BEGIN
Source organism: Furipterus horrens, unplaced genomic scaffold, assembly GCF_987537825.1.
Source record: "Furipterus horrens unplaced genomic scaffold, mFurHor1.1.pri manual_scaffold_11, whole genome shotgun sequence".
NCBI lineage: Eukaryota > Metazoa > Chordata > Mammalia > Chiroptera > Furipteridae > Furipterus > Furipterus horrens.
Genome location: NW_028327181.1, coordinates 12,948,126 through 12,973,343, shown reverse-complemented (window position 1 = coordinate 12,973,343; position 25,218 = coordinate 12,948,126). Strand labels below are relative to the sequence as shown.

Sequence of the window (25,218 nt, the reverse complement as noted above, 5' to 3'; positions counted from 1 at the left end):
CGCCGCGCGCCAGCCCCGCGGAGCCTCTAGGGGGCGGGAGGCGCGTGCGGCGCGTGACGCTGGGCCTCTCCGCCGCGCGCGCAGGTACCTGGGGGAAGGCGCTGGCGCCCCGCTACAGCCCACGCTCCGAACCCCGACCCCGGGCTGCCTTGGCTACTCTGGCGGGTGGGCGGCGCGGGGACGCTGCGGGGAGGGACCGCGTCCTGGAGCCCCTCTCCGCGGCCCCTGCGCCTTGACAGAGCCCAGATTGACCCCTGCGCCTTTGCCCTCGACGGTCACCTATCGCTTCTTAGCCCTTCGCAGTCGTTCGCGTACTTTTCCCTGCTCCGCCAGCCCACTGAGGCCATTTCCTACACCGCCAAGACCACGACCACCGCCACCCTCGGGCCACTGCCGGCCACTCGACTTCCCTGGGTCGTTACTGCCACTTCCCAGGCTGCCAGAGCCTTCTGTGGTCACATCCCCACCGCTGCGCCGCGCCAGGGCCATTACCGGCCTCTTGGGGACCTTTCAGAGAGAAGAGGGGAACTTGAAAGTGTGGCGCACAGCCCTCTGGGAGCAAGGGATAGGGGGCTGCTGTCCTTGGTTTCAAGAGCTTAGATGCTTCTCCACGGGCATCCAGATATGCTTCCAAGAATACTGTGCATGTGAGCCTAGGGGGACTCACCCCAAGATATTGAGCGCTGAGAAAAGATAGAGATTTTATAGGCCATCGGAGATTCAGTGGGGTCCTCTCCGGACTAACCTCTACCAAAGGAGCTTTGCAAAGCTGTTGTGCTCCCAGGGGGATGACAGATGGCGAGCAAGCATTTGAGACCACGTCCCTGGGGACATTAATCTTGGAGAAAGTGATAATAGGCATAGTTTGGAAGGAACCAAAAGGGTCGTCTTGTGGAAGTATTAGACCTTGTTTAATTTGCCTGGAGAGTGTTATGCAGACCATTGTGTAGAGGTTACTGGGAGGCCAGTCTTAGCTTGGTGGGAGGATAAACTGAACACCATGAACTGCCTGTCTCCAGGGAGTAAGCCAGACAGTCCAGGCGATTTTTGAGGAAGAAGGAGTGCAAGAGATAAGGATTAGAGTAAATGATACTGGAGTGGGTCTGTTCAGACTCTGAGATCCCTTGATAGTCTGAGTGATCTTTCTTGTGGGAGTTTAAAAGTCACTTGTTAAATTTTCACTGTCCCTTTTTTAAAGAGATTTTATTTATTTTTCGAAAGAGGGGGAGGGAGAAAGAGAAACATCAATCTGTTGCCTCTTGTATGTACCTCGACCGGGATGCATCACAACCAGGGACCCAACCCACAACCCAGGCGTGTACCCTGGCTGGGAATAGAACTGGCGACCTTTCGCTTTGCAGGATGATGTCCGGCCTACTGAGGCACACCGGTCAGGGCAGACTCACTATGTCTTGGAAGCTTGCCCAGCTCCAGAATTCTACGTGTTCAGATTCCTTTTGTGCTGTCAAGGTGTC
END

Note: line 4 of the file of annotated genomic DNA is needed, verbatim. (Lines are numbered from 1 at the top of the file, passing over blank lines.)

Genome location: NW_028327181.1, coordinates 12,948,126 through 12,973,343, shown reverse-complemented (window position 1 = coordinate 12,973,343; position 25,218 = coordinate 12,948,126). Strand labels below are relative to the sequence as shown.